2. Write frequently
It is important to write frequently so you establish an audience. This is probably true at first. However, I didn’t put myself on a schedule. I wrote on topics as they came up. Sometimes it was weekly because I wrote about groups that met weekly like my Social Pragmatic groups or Circle of Friends group. An SLP work schedule can get pretty hectic as you know and I preferred the less pressure cooker approach. You need to have patience and just tell yourself it will grow slowly. I saw most of my growth in the second year and each year increased. I also listed resources separate from the Blog Posts so people would be inclined to visit later to find materials.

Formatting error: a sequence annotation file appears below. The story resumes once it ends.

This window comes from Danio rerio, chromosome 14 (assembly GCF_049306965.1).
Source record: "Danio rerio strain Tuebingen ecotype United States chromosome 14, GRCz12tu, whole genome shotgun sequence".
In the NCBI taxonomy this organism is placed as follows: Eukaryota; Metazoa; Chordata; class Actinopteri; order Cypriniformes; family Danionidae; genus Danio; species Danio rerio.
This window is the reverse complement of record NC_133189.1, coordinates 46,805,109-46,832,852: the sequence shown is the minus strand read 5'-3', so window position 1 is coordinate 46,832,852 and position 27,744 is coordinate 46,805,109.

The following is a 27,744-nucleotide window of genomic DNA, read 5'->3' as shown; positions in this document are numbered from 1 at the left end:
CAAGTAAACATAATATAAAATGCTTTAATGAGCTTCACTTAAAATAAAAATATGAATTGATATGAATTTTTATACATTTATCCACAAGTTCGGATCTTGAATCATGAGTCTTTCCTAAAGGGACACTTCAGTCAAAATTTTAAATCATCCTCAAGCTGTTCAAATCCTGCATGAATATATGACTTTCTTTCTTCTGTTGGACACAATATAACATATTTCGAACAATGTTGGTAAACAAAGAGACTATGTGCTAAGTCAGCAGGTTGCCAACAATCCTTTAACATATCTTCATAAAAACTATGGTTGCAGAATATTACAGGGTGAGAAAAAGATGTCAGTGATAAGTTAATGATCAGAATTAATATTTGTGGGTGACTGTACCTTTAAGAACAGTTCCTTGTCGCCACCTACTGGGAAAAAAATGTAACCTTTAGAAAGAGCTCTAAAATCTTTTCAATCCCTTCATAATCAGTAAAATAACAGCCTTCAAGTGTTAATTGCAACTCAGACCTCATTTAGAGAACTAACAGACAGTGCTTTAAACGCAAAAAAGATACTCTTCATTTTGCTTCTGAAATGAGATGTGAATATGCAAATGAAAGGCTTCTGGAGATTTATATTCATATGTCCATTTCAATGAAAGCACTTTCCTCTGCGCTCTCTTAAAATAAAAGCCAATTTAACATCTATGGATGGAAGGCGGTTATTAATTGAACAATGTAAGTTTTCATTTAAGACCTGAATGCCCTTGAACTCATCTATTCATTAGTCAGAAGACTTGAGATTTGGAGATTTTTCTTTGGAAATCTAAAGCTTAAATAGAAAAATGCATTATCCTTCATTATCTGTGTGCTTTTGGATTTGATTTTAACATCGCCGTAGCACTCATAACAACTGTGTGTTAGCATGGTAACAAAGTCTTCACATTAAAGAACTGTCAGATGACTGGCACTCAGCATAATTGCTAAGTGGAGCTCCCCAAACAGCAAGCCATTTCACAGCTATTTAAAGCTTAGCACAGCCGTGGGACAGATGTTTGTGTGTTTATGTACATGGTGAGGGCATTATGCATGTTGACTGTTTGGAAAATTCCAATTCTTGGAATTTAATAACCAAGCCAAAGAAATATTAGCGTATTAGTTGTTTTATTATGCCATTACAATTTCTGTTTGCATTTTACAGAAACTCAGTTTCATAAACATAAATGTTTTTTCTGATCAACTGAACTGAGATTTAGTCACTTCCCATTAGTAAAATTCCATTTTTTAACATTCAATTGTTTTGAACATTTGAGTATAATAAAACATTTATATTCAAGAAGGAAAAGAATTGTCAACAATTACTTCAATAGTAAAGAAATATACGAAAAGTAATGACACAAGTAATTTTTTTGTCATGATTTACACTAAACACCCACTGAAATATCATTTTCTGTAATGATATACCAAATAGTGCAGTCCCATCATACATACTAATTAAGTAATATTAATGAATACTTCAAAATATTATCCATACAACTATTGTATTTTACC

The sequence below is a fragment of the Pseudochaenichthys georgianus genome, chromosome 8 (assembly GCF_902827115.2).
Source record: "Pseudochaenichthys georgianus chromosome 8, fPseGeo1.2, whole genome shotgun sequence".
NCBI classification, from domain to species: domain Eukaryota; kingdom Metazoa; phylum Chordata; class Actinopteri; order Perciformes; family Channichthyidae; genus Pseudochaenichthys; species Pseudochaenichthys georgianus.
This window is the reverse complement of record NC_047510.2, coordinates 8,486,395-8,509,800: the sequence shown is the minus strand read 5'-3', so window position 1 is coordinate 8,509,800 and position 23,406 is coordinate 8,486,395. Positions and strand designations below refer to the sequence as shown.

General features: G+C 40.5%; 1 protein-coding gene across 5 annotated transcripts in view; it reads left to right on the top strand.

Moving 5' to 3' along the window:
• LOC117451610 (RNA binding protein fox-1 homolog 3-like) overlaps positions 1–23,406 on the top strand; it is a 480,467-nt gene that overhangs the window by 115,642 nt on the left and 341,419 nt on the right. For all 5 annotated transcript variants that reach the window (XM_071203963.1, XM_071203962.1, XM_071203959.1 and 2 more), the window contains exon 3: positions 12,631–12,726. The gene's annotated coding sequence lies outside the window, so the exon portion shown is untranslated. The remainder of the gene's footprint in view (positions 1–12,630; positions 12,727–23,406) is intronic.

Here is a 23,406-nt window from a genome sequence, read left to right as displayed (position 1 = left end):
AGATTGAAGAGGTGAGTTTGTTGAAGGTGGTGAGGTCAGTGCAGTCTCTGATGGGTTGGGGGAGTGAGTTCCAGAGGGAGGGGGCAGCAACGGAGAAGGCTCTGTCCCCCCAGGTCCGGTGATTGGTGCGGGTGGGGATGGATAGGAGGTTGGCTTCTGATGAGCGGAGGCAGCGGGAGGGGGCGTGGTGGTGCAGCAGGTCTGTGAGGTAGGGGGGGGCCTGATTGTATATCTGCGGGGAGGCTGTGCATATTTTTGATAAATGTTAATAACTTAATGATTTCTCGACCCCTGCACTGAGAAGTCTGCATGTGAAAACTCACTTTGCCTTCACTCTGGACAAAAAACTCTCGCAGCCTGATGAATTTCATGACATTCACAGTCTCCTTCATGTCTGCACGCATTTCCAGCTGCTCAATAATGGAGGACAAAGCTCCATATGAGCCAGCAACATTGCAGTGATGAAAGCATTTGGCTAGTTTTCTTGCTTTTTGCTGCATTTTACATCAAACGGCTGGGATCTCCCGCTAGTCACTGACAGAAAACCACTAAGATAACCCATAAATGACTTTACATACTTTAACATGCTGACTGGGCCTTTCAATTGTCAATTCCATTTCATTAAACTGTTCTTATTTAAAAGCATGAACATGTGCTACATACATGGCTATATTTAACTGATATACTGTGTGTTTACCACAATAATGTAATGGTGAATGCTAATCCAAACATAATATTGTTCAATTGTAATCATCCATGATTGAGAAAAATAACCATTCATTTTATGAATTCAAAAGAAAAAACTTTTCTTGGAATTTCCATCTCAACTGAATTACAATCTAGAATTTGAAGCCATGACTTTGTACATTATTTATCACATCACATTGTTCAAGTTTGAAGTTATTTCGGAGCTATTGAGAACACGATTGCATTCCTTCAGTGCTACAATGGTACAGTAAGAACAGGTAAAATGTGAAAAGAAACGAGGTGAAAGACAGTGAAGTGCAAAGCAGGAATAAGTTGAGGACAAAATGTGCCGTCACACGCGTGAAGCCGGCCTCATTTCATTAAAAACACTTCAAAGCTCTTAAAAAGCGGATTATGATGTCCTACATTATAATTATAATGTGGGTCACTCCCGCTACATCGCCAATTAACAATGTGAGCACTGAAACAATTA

3. Where will I start? Will I use af free site or will I self host.?
I started with wordpress.com. mainly because I had a daughter going through college at the time and she had taken a class using it. I figured I should take advantage of that college education. I did not have one iota of experience building a blog. I didn’t even know if it would work for me so free was good. Free sites give you an opportunity to learn the ropes before committing. Free WordPress.com sites have their own communities of followers and a forum that was also very helpful. It was like starting in a playpen. You could get an idea of what it is like and have a safety net. They had a good spam catcher and hacker prevention. I missed that later on when my self hosted site got hacked. I fortunately got bailed out by my host who told me about a good security widget. That saved the day.